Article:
REPORT Towards a pan-European covered bonds framework

    26.6.2017 - (2017/2005(INI))

    Committee on Economic and Monetary Affairs
    Rapporteur: Bernd Lucke

    Procedure : 2017/2005(INI)
    Document stages in plenary
    Document selected :  
    Texts tabled :
    Texts adopted :


    Towards a pan-European covered bonds framework


    The European Parliament,

    –  having regard to the EBA report of 20 December 2016 on Covered Bonds: recommendations on harmonisation of covered bond frameworks in the EU (EBA-Op-2016-23),

    –  having regard to the Commission consultation document of 30 September 2015 on ‘Covered Bonds in the European Union’ and to the undated Commission document ‘Summary of contributions to the public consultation on “Covered Bonds”’,

    –  having regard to the Commission report of 20 October 2015 on ‘Article 503 of Regulation (EU) No 575/2013: Capital requirement for covered bonds’ (COM(2015)0509),

    –  having regard to the EBA opinion of 1 July 2014 on the preferential capital treatment of covered bonds (EBA/Op/2014/04),

    –  having regard to the EBA report of 1 July 2014 on ‘EU covered bond frameworks and capital treatment: response to the Commission’s call for advice of December 2013 related to Article 503 of the Regulation (EU) No 575/2013 and to the ESRB Recommendation E on the funding of credit institutions of December 2012’ (ESRB/12/2),

    –  having regard to Directive 2014/91/EU of the European Parliament and of the Council of 23 July 2014 amending Directive 2009/65/EC on the coordination of laws, regulations and administrative provisions relating to undertakings for collective investment in transferable securities (UCITS) as regards depository functions, remuneration policies and sanctions, in particular Article 52(4) thereof (henceforth ‘the UCITS Directive’)[1],

    –  having regard to Regulation (EU) No 575/2013 of the European Parliament and of the Council of 26 June 2013 on prudential requirements for credit institutions and investment firms and amending Regulation (EU) No 648/2012, in particular Article 129 thereof[2] (henceforth ‘CRR’),

    –  having regard to Directive 2014/59/EU of the European Parliament and of the Council of 15 May 2014 establishing a framework for the recovery and resolution of credit institutions and investment firms and amending Council Directive 82/891/EEC, and Directives 2001/24/EC, 2002/47/EC, 2005/56/EC, 2007/36/EC, 2011/35/EU, 2012/30/EU and 2013/36/EU, and Regulations (EU) No 1093/2010 and (EU) No 648/2012, of the European Parliament and of the Council, in particular Article 44(2) thereof[3],

    –  having regard to Article 1(2) of Commission Delegated Regulation (EU) 2015/2205 of 6 August 2015 supplementing Regulation (EU) No 648/2012 of the European Parliament and of the Council with regard to regulatory technical standards on the clearing obligation[4],

    –  having regard to Article 1(2) of Commission Delegated Regulation (EU) 2016/1178 of 10 June 2016 supplementing Regulation (EU) No 648/2012 of the European Parliament and of the Council with regard to regulatory technical standards on the clearing obligation[5],

    –  having regard to Commission Delegated Regulation (EU) 2015/61 of 10 October 2014 to supplement Regulation (EU) No 575/2013 of the European Parliament and the Council with regard to liquidity coverage requirement for Credit Institutions (henceforth ‘LCR Delegated Act’)[6],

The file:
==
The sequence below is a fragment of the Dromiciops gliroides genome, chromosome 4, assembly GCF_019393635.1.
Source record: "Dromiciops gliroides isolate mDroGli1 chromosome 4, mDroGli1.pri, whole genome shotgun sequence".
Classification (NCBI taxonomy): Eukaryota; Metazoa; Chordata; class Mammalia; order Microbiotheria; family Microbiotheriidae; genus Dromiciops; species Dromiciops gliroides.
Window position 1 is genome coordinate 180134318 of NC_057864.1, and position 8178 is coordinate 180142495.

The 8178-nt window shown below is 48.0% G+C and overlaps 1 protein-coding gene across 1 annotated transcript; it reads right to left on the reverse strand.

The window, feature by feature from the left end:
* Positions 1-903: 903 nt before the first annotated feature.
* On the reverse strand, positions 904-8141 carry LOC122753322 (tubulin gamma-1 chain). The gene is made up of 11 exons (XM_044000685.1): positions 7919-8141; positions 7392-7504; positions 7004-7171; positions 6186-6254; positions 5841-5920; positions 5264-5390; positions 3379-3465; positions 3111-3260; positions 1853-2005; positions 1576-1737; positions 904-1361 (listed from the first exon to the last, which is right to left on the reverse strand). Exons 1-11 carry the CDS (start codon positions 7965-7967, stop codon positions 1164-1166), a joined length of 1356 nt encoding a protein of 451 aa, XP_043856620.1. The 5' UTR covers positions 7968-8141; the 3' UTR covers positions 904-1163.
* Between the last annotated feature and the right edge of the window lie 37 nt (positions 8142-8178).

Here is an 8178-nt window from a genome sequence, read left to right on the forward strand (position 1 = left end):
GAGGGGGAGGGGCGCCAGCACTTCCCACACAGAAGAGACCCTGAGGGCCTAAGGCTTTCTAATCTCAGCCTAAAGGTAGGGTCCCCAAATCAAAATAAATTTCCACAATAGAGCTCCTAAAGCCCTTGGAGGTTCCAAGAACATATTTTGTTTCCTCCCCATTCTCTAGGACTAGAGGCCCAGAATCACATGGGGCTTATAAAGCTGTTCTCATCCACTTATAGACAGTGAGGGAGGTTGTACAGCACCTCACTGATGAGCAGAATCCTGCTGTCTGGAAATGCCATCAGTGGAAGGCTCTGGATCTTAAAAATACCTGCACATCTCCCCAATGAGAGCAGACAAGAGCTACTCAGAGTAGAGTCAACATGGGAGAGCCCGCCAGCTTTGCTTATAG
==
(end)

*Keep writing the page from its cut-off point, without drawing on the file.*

–  having regard to Rule 52 of its Rules of Procedure,

    –  having regard to the report of the Committee on Economic and Monetary Affairs (A8-0235/2017),

    A.  whereas covered bonds (CBs) are instruments with a long-established track record of low default rates and reliable payments which help to finance around 20 % of European mortgages and accounted for more than EUR 2 000 billion of liabilities in Europe in 2015; whereas some 90 % of CBs worldwide are issued in nine European countries;

    B.  whereas CBs have played a key role in the funding of credit institutions, in particular during the financial crisis; whereas CBs retained high levels of security and liquidity during the crisis, which must be attributed to the quality of national regulation; whereas the 2008-2014 episode of increasing spreads in CB prices across Member States provides no compelling evidence of market fragmentation, since the spreads were highly correlated with spreads in government bonds and were possibly mere reflections of underlying risks in cover pools; whereas appropriate risk sensitivity of covered bond prices across Member States is evidence of properly functioning and well-integrated markets;

    C.  whereas there is significant cross-border investment in European CB markets; whereas CBs have a well-diversified investor base in which banks feature prominently, with a market share of roughly 35 % between 2009 and 2015; whereas the market share of asset managers, insurance companies and pension funds has shrunk by almost 20 percentage points and was essentially replaced by higher central bank investments in CBs;

    D.  whereas CBs are attractive debt instruments since they are – up to the level of collateral in the cover pool – exempted from the bail-in tool set out in Article 44 of the Bank Recovery and Resolution Directive (BRRD); whereas CBs which are compliant with Article 129 of the CRR enjoy preferential risk weight treatment;